I enjoy working with beginners of all ages. For students who are just getting started, I see my role as more of a coach than a teacher. I help guide them through working out the mechanics of how their hands, fingers and arms need to move while playing. Learning the guitar isn’t easy, but the right guidance can make a world of a difference in the beginning.
I have a good routine put together for getting a beginner student playing as soon as possible. The fundamental things I work on with most beginners at first are:
- Learning a repertoire of the most commonly used chords
- How the fundamentals of rhythm work
- How to decipher rhythm notation
- How to change smoothly from chord to chord while maintaining a steady strumming rhythm
To do this, I coach beginners through learning how to strum through a series of song-based exercises that I’ve put together.
Once basic strumming ability is established, lessons could go a number of different directions depending on the student’s interests. Some students might want to learn how to finger-pick, others how to improvise and play lead guitar, while others might want to work on being able to sing while playing, and so on.
If you are an adult beginner, I understand that you might feel a little self conscious or apprehensive about delving into something new. Rest assured that I’ve taught many adult beginners, ranging in age up into their mid 70’s. There is no reason to feel funny about beginning to learn an instrument as an adult. I’ve seen plenty of people do it, enjoy it, and be successful with it.
Intermediate and advanced students have a great variety of things they might be wanting to improve on. I find that a lot of these types of students want to break out of a rut of some sort. Many want to deepen their knowledge of theory and other fundamentals. What this means in particular from one student to the next can vary greatly. Therefore, I treat each student differently and put together an approach that balances between their personal musical interests and goals, as well as addressing gaps in their knowledge of theory or problems with their technique.
Many of us have had the experience of boring music lessons as a kid. Almost any adult who is not a musician will tell you, “When I was a kid, I took guitar (or violin, piano, etc.) lessons and ended up quitting. I wasn’t that into it, but looking back I wish I had kept with it.”
That’s why I think the most important thing is for a child to enjoy taking guitar lessons. If they think of the guitar as a chore and dread coming to their lessons, they won’t progress much. So, I keep the atmosphere light hearted in lessons. I gently push a young student to improve without falling into being strict or critical. We’ll learn simple melodies that are fun to play, easy songs with simplified chords that we can sing along to, and eventually branch into more difficult chords and some note reading.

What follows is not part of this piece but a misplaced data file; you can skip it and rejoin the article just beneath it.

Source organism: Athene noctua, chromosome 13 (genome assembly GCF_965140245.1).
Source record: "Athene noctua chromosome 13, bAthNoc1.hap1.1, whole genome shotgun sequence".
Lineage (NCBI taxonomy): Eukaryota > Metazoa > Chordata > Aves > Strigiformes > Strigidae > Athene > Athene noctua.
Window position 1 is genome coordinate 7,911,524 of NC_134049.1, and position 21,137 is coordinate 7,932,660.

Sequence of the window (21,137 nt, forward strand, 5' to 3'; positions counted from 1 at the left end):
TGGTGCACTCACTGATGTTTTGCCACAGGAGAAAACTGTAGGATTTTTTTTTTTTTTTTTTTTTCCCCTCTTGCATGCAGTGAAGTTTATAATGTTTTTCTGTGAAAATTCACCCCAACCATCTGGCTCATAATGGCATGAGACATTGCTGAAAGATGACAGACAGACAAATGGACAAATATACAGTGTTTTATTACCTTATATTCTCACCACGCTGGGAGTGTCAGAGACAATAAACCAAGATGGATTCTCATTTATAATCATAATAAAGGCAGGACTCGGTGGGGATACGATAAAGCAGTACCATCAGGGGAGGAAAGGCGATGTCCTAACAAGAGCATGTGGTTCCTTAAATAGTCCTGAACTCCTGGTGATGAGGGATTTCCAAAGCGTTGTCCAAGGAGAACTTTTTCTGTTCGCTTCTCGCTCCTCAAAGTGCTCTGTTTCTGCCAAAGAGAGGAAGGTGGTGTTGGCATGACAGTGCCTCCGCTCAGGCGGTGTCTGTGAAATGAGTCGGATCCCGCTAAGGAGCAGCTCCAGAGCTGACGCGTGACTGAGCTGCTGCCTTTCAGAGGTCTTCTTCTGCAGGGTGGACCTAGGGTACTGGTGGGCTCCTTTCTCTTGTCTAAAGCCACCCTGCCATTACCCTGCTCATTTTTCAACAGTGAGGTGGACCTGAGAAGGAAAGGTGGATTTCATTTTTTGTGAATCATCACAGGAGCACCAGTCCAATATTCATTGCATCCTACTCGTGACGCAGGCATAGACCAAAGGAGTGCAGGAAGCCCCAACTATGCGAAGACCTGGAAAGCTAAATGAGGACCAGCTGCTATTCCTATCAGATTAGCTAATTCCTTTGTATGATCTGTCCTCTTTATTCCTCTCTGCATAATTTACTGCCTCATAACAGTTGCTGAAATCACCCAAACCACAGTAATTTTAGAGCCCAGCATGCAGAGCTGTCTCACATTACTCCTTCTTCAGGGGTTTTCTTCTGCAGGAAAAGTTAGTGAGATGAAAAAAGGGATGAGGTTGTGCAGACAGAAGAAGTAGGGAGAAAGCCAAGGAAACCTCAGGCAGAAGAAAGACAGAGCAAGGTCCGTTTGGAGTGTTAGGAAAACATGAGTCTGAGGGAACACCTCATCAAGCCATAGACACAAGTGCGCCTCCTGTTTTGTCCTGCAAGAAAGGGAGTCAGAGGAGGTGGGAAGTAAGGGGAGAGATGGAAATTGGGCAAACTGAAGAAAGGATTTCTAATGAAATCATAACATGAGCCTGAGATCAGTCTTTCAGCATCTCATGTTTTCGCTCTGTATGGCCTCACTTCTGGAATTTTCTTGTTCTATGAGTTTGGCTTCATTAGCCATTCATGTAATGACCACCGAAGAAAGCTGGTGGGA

The thing to remember is that a child has plenty of time to learn and improve. Cultivating interest and enthusiasm now is the top priority so that they will have a desire to continue with the guitar in the years ahead.
Learning to Read Music
Learning to read standard music notation actually isn’t that important in a lot of cases. There are a lot of excellent guitarists out there that don’t read, and in many situations it just isn’t that relevant. At the same time, there are certain situations and styles of playing where it can be important. I’ve written an article on my blog about my thoughts on this, which you can read here.
In general, I don’t require all of my students to learn to read music. However, I’d be glad to include it in lessons if you would like it to be part of what we cover. And, if I see a need to include it based on what a student or student’s parents want to accomplish, I’ll certainly do so. I’m a decent reader myself, and have plenty of materials on hand to use in teaching how to read.
Learning Music Theory
I treat the teaching of music theory on a case by case basis. If a student expresses interest in learning it or if the student wants to be able to do things that require knowing theory, I’ll teach it. I have a good curriculum for learning theory put together for these types of students.
However, I’m not the type of teacher who insists on learning theory. There are plenty of students out there who simply want to be able to have a good time playing songs that they like. For these types of students, knowing theory isn’t too important and there’s nothing wrong with that. There are still plenty of things to work on in lessons for these types of students: the various techniques involved in playing the songs they are learning, playing with greater power and emotional intensity, learning to play entire songs, and getting used to playing with another person are just a handful of things I focus on in this case.